In this episode we take the train of thought to its logical conclusion, by finding out the Comparative Indices of the leading batsmen across time.
Again, we understand that conditions, opponent strength and other influencing factors change from era to era, and hence direct comparison of averages do not make sense. However, in Part 2 we had seen that within any significant period of time, the best batsmen always ended up with the best averages. Hence, our method is to use the Comparative Index to find out where leading batsmen stood with respect to the performance of others during the exact period during which they played the game.
To briefly recap our algorithm:
1. Select a batsman.
2. Find his first and last days in Test cricket.
3. Compute the average of all the players during that period (global average).
4. Consider all players satisfying minimum Test criterion who averaged higher than global average during that period in (2) – to eliminate the chance of varying number of tail enders skewing the rating.
5. Find out the rank of the batsman among all the batsmen in (4).
6. Given the rank, find out how many batsmen he would be ahead of if the number of contemporary batsmen (4) had been exactly 100 (to bring everyone on the same scale). This is the Comparative Index.
We look once again at the positives of this calculation –
- A player is only compared against his exact contemporaries, and this Comparative Index is computed to contrast players of different eras.
- This eliminates the problems of fluctuations due to conditions, bowling quality etc.
i. Sachin Tendulkar has played between Nov 15, 1989 and Jan 28, 2012.
ii. The average of all batsmen (global average) during this period is 31.14.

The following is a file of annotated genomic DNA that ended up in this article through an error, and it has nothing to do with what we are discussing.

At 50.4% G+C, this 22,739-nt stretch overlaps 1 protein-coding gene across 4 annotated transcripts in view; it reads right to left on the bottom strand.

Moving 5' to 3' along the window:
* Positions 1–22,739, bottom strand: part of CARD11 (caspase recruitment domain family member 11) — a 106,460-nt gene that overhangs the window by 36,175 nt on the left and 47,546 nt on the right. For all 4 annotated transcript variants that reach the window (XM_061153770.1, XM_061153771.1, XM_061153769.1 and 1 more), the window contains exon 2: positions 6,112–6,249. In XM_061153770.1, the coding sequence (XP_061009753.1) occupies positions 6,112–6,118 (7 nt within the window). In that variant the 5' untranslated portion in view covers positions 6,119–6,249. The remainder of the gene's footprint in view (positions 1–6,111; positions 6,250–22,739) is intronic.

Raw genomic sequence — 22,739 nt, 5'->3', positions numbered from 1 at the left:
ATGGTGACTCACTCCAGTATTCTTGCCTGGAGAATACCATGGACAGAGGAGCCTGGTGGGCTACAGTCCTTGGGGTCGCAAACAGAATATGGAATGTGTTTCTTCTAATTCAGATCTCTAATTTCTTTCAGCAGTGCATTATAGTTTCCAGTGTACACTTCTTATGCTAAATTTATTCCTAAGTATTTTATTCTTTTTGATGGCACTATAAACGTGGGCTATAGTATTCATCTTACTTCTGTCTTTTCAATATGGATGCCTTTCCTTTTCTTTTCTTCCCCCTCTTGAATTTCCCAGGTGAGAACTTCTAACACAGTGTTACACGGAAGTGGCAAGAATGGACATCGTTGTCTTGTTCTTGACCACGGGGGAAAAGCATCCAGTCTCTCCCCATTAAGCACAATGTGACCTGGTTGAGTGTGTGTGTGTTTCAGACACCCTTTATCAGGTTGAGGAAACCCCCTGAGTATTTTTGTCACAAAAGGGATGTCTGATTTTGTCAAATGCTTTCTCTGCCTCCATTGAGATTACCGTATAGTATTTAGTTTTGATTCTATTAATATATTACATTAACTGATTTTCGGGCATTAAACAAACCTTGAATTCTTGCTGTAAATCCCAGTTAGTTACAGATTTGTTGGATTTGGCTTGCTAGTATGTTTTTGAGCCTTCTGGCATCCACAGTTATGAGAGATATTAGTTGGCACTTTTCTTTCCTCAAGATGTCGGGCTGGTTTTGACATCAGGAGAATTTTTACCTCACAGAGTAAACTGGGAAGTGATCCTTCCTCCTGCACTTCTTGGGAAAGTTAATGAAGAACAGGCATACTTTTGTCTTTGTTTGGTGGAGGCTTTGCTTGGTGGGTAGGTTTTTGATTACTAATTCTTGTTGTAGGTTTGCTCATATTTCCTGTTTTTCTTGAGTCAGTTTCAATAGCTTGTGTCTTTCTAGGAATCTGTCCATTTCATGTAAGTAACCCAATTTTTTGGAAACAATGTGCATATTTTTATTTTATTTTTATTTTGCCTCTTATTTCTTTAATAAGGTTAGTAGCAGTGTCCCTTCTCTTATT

iii. Between the dates in (i), there are 137 batsmen who played 20 or more Tests and scored above this average (ii).
iv. Sachin’s average is 55.44, which ranks 3rd among the 137.
v. That gives him a comparative index figure of 99. For every 100 contemporary batsmen of his era, he would be ahead of 99.
For Sunil Gavaskar, the same computation yields 94. He is ahead of 94 of 100 contemporary batsmen who averaged more than the global average during his playing days.
As noted in Episode 3, Kumar Sangakkara averages higher than Tendulkar during the latter’s playing period, but we cannot automatically conclude that Sangakkara have a comparative index above Tendulkar. Indeed, during the period Sangakkara has played Test matches (July 20, 2000 to April 7, 2012), Tendulkar has averaged more than him. One is thus staying clear of direct comparison of averages and focusing on the index a player achieved during his playing days.
We have carried out this analysis only for batsmen who have played after 1920. The reasons for this are given in the appendix.
The following table lists all the batsmen after 1920 who ended with a Comparative Index of 80 plus.
As we see, Don Bradman (no surprises there), Everton Weekes, Jacques Kallis and Javed Miandad finish in front of all their exact contemporaries. Tendulkar finishes ahead of 99% of players who played in the same period. Big names follow in the form of Ken Barrington, Garfield Sobers, Graeme Pollock, Greg Chappell, Ricky Ponting.
While looking at the table, one should bear in mind that all the batsmen have been evaluated against their peers through their entire career, not only in their pomp. Hence, Vivian Richards, who would have had an index of 100 if he had retired four years before he ultimately did, has to be satisfied with 90. Wally Hammond slips to 87 because of his meagre after World War 2 period.
The ones to just miss getting into the 80+ group are Gordon Greenidge, Mohammad Azharuddin, Bobby Simpson, Virender Sehwag and Rohan Kanhai.
|No||Name||Avg||1st Test||Last Test||Global Avg |
|# Batsmen |
> Glbl Avg*
|1||DG Bradman (Aus)||99.94||30.11.28||18.8.48||31.85||25||1||100|
|2||ED Weekes (WI)||58.61||21.1.48||31.3.58||29.19||33||1||100|